Fiona Hill expected to testify about Giuliani and Sondland
When former National Security Council official Fiona Hill testifies before Congress on Monday, she is expected to tell lawmakers that President Trump's personal attorney, Rudy Giuliani, and Ambassador to the European Union Gordon Sondland actively avoided her and the NSC process and ran their own Ukraine policy, a source familiar with Hill told CBS News.
Hill, who is testifying voluntarily, does not intend to hand over documents or texts. She officially left the White House in July, but before the July 25 call between Mr. Trump and Zelensky took place. Hill is an authority on Russia and has written a book on the Russian president, called "Mr. Putin: Operative in the Kremlin."
Lawyers ask if whistleblower can answer questions in writing
Lawyers for the whistleblower have requested "interrogatories" -- or written questions for their client to answer -- from the intelligence committees, people familiar with the request tell CBS News.
The request was first reported by The Wall Street Journal.
One of the people said the Senate Intelligence Committee is "working through it." -- Olivia Gazis
Trump says he doesn't know Parnas or Fruman
Speaking to reporters before departing for a rally in Minneapolis, Mr. Trump said that he does not know Parnas or Fruman, although he acknowledged he may have taken a photograph with one of them. BuzzFeed News published a photo showing Parnas and Mr. Trump in a Facebook post from July.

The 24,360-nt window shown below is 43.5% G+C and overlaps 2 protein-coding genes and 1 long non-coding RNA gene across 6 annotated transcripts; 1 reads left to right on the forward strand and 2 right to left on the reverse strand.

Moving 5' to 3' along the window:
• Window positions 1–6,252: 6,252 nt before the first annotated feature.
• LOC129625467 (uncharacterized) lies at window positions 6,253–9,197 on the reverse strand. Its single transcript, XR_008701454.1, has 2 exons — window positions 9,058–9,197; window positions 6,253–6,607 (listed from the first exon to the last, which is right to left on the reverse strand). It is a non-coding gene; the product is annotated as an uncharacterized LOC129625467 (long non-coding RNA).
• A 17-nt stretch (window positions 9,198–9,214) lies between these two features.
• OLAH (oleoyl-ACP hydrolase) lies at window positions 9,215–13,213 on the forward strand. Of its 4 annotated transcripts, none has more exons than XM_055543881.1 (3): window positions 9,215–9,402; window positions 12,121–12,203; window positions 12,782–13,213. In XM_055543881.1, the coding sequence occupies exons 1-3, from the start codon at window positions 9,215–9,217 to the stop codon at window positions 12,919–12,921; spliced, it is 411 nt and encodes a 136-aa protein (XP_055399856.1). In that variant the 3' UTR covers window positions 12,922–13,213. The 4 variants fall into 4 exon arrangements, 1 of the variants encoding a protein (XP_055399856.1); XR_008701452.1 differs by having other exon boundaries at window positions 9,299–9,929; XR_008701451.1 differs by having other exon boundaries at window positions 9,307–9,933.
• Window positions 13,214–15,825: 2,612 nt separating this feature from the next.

"I don't know those gentlemen," Mr. Trump said, adding that while he may have a photo with Parnas, "I have pictures with everybody."
"You'll have to ask Rudy," Mr. Trump said about the two, referring to Giuliani. -- Grace Segers
Former congressman denies knowledge of scheme described in indictment
Former Congressman Pete Sessions, who received large donations from the super PAC backed by Fruman and Parnas, said in a statement Thursday that he had no knowledge of the scheme described in the indictment against the two. While in Congress, Sessions questioned the fitness of former U.S. ambassador to Ukraine Marie Yovanovitch, whom Giuliani hoped to have removed.
The contributions to Sessions by the super PAC, America First Action, were first reported by The Daily Beast on Wednesday.